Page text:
WHEN THEN-TEMPLE athletic director Bill Bradshaw hired former Penn Stater Al Golden to be the school's new football coach a little over a decade ago, the Owls were coming off an 0-11 season that had been preceded by 2-9 and 1-11. Bradshaw's words that day were prophetic: "If (Golden's) getting hired by another program in four or five years, then we've got the right guy."
Five seasons and 27 wins later, Golden was on his way to Miami. But not before the culture had been changed. Maybe forever.
Four years ago, just before he left North Broad, Bradshaw gave the job to former assistant Matt Rhule. This time, the Owls were coming off a 4-7 under Steve Addazio, who never really seemed to want to be here. Rhule did. In fact, very much so. He went from 2-10 to 6-6 to 10-4 and now 10-3 and an American Athletic Conference title, the program's first since 1967.
And now he's gone, to Baylor. There were rumors that Oregon was after him, too. Last year, Missouri courted him. Baylor's AD was the former AD at Missouri.
This is what happens when you don't play in a Power Five conference. It's mostly a matter of when and where to, if you're successful. Ask Houston, which just lost Tom Herman to Texas after only two years. Or South Florida, which might lose Willie Taggart to Oregon after four years. Or Western Michigan, which looks as if it could lose P.J. Fleck to somebody. Also after four. That's just the way the college sports universe operates. Everyone is looking to move up, for all the obvious reasons. And schools such as Temple, despite everything that's gone on these last two years, can only try to come up with another right guy.
Patrick Kraft, Bradshaw's successor, is tasked with making that call. He gets the reality.
And really, what more was there for Rhule to do here, unless Temple somehow were to get into the ACC or Big 12 someday? But that day, if it comes at all, probably won't happen anytime soon. There's only so much you can accomplish at a non-Power Five program. And that's not changing, either.
Rhule earned this shot. We'll see what he does with it. But he's not Temple's concern anymore. It's time to start fresh once again. The difference is, Temple is no longer dealing from a position of weakness, perceived or otherwise. It's not Penn State, and never will be. But neither is it a punch line. Those days are history. Still, you can only get so far in the AAC. And this year, it wasn't the Cotton Bowl.
"We're excited for this challenge," Kraft said Tuesday after the news that Rhule was leaving. "Matt continued the evolution of the program, put us on the national scene. He took it to another level. It's a great opportunity for us to continue that momentum. We turn the page. I'm very passionate about . . . what's in front of us."
He should be. He'll most certainly have a larger, deeper talent pool to choose from. Temple might not necessarily be a destination yet, but it's way higher on the food chain than ever before. That's something. But the hardest part isn't always about getting there. Sometimes, there's more involved in keeping it there.
"The landscape is this way," Kraft said. "I can't say the individual we hire is going to stay forever. Matt had a lot of opportunities last year and stayed. That's part of it. It doesn't surprise me. It is what it is.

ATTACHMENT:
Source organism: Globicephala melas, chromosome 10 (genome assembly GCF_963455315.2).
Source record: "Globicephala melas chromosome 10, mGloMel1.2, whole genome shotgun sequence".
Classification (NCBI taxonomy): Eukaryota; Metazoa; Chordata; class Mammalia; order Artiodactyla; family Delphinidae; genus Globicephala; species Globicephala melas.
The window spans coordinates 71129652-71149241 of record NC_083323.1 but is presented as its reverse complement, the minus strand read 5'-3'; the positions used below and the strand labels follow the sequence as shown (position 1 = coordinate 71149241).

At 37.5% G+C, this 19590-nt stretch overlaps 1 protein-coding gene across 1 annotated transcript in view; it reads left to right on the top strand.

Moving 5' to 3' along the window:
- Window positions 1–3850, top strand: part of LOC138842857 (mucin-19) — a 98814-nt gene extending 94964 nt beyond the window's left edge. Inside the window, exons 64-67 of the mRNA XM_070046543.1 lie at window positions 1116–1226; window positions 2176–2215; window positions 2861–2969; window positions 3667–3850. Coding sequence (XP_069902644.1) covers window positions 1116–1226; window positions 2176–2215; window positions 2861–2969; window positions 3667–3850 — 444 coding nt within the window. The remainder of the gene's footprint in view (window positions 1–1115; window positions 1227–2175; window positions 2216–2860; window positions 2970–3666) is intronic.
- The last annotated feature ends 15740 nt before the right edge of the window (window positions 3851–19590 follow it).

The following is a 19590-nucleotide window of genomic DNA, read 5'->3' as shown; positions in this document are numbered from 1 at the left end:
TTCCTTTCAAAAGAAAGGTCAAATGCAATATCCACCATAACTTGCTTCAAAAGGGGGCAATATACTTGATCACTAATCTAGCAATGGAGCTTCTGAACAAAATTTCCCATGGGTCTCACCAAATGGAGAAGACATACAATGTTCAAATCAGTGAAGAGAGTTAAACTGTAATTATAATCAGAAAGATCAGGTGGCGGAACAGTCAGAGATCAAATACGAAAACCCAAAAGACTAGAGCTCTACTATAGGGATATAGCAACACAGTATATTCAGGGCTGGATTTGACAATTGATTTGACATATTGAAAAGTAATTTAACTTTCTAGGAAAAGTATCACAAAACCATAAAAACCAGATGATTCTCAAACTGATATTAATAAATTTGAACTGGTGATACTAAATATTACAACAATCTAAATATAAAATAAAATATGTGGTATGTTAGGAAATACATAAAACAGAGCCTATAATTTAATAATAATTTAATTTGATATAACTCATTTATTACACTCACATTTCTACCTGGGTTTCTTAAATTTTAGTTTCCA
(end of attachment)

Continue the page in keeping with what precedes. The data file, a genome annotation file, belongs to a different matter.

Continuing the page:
"These things move very fast. It was quick, 24 hours. I wanted him to make the right decision for his family and himself. He left (Temple) in a better place. The important thing is to make sure we get a good fit. (A candidate) has to understand the institution, where it's located. It's not just an X-and-O job. It's a vocation almost. Matt found a way to be really a voice for us. It's hard to put a price on that. He was the engine in that building. But there were a lot of people behind that, too."
Transitions can be tricky, no matter how much due diligence goes into the process. Ed Foley, who's worked for the last three coaches, will be the interim guy for the Military Bowl against Wake Forest on Dec. 27. Rhule will take some folks with him to Waco, Texas, which is about as far removed from 10th and Diamond as you can get. He told me last year that Phil Snow, who's built one of the nation's best defenses, would be a good choice. We'll see. Snow has never been in charge of his own program. Foley was the head coach at Fordham for two years in the early 2000s. Four years ago, the players wanted Rhule. That didn't mean they had to be right. Who knows whether they feel as strongly about anyone who's already there this time, or whether that would even be an overriding factor? Because times have changed. They just haven't changed enough to make Temple much more than a steppingstone. Albeit a higher-profile steppingstone.
A lot of programs would trade places with Temple. Think about how many laughs that would have gotten you before Golden arrived.
Rhule's departure was inevitable. But remember this: Back in the mid-1990s, when the Owls were ill-equipped to compete in the old Big East, John Chaney showed up at practice the day after Ron Dickerson had quit and then changed his mind following a loss at Pitt. And he duly noted, as only he could, that not even Knute Rockne could win here. Well, the last three guys combined have had five seasons of at least eight victories from 2009 through now.
If things work out once more, Temple will be going through this about four years from now. It might not be ideal, but there are far worse problems to have.
It's called progress. And the price that goes with it.